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Forced Curing of Wood Coatings

7. May 2020 10:15

We are really excited about the IWF 2020 Holistic Approach to Finishing Symposium.

By: Joe Baggett, Innovative Wood Process Solutions

It goes without saying that coatings perform best and achieve their peak performance when they are properly cured. Whether it's a cabinet, furniture item, panel or other products, if they are packaged and put in the field with improperly cured coatings, they are susceptible to moisture, chemical, scratch and mar damage.

Finish or coating failure many times is the result of improperly cured coatings. This is avoided, in traditional, non-UV coatings, by making sure your curing process is delivering something called "forced curing." You have probably heard the term, but it is often one of the most misunderstood parts of the wood finishing process.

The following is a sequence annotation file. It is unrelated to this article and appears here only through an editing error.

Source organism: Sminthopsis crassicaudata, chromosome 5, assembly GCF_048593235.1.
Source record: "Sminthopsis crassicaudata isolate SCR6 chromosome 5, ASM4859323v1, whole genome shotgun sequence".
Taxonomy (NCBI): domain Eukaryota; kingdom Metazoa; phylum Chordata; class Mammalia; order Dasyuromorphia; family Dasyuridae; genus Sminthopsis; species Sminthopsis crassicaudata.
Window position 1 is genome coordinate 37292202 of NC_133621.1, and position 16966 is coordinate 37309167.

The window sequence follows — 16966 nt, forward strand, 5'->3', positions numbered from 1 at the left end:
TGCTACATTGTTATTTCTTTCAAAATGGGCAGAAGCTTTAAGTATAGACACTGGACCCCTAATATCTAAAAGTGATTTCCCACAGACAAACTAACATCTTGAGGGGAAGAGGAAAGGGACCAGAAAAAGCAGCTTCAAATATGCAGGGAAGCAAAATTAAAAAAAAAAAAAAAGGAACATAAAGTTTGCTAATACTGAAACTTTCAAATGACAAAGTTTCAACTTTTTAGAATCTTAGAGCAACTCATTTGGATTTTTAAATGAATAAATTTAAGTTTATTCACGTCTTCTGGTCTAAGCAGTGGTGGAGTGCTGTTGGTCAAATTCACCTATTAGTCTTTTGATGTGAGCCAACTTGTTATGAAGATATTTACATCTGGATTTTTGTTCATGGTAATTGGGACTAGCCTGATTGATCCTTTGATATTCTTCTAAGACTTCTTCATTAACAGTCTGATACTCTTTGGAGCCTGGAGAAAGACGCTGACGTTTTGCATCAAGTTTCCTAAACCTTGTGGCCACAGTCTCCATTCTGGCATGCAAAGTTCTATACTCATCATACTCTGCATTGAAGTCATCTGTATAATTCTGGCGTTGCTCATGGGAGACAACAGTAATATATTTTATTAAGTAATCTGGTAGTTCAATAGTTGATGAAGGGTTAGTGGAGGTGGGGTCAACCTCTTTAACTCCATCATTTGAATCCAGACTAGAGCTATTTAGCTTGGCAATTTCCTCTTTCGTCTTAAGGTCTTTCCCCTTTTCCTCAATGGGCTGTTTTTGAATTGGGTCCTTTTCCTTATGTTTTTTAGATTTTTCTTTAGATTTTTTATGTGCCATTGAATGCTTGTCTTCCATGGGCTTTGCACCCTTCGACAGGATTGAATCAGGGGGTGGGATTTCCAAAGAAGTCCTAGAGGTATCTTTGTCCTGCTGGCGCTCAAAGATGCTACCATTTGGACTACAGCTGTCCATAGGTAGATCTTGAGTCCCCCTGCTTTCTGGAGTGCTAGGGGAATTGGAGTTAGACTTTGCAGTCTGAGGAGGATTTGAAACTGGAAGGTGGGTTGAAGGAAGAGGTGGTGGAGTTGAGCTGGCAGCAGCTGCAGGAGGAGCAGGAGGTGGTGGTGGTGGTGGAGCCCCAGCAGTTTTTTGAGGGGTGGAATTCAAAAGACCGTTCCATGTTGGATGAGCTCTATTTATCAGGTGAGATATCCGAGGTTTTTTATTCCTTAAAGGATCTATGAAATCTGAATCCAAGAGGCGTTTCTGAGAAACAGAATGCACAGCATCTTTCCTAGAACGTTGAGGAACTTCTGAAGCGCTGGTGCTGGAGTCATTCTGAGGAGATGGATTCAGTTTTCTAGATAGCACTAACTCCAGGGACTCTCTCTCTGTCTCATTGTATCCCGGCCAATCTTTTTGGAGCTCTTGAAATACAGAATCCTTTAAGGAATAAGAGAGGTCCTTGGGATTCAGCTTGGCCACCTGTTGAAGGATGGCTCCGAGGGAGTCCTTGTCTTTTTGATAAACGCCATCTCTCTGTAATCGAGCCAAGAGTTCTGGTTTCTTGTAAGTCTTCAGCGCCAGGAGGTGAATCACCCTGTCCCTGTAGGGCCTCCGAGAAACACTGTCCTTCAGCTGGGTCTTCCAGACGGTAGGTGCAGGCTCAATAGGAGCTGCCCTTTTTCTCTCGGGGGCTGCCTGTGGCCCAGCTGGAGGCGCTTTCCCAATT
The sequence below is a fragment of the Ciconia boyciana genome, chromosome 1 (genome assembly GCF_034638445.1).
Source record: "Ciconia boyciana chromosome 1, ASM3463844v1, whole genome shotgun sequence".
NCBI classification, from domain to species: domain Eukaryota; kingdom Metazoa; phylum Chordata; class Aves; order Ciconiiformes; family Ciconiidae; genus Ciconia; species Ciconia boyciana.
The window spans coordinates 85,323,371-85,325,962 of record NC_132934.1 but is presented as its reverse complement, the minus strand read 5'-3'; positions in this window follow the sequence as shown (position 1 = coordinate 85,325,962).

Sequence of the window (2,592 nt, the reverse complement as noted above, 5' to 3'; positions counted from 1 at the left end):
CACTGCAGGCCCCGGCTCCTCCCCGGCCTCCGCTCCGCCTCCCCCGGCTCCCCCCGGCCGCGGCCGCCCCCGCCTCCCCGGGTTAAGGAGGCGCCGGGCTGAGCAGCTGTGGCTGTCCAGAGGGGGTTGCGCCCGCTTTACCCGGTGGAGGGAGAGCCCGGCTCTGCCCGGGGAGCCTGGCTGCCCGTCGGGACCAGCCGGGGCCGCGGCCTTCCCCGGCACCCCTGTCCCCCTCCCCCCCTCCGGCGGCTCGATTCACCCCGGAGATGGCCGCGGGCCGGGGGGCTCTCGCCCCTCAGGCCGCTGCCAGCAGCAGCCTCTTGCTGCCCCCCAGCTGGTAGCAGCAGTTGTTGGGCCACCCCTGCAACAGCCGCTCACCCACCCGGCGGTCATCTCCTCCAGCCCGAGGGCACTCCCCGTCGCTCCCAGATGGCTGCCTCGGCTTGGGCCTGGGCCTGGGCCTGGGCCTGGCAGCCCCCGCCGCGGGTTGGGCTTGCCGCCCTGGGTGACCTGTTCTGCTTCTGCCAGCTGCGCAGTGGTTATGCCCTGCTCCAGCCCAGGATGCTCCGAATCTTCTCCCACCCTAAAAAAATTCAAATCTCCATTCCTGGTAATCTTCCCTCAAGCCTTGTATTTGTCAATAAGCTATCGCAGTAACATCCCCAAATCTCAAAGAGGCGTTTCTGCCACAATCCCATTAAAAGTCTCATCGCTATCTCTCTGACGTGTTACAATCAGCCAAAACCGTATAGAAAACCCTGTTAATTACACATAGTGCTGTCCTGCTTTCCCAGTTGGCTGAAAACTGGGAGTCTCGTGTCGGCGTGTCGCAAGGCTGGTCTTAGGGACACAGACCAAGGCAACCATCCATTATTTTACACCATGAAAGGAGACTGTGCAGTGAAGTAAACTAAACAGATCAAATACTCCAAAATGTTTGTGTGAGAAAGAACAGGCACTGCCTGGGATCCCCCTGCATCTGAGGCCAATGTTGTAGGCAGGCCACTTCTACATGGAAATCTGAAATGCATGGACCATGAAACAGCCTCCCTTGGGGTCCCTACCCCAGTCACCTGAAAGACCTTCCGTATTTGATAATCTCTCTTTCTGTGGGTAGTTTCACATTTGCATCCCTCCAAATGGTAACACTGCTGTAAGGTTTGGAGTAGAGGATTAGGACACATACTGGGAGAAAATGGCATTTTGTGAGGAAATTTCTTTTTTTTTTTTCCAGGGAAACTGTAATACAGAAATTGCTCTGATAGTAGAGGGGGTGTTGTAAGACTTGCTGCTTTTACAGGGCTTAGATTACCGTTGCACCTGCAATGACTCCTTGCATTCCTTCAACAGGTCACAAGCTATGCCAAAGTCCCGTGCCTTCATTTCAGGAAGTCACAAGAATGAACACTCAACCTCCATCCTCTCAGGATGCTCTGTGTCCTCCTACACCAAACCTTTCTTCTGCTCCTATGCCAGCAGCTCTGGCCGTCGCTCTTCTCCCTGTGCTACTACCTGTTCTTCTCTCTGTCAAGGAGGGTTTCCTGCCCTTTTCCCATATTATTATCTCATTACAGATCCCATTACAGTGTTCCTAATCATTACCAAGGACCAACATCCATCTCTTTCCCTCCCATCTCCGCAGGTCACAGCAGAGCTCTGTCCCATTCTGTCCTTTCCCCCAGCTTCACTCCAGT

Forced curing is a function of the chemistry of the coating, and the interaction with the wood surface, and relies on reaching a target temperature – a dynamic interaction between the temperature of the wood surface and that of the coating being applied. 

Basic thermodynamics for curing wood coatings

Curing technology actually starts with the board surface temperature, before the coating is even applied. Then it must account for the temperature of the liquid coating as it is applied. The first curing step of the coating after it is applied depends on the solids content, resin, binders, and solvents that make up the coatings. Evacuation of solvent through forced air and heat in combination is the first step after the coating has been allowed to flow out.

Then depending on the chemistry, raising the board surface temperature to the optimum level in the optimal amount of time is the goal. This is where we see many times that the target board surface temperature – the point at which we reach cross-linking, snap curing, polymerization, and other critical chemical reactions – isn’t achieved. For UV coatings getting the solvent out to where the UV light can properly cerate monomer dispersion is critical. 

 

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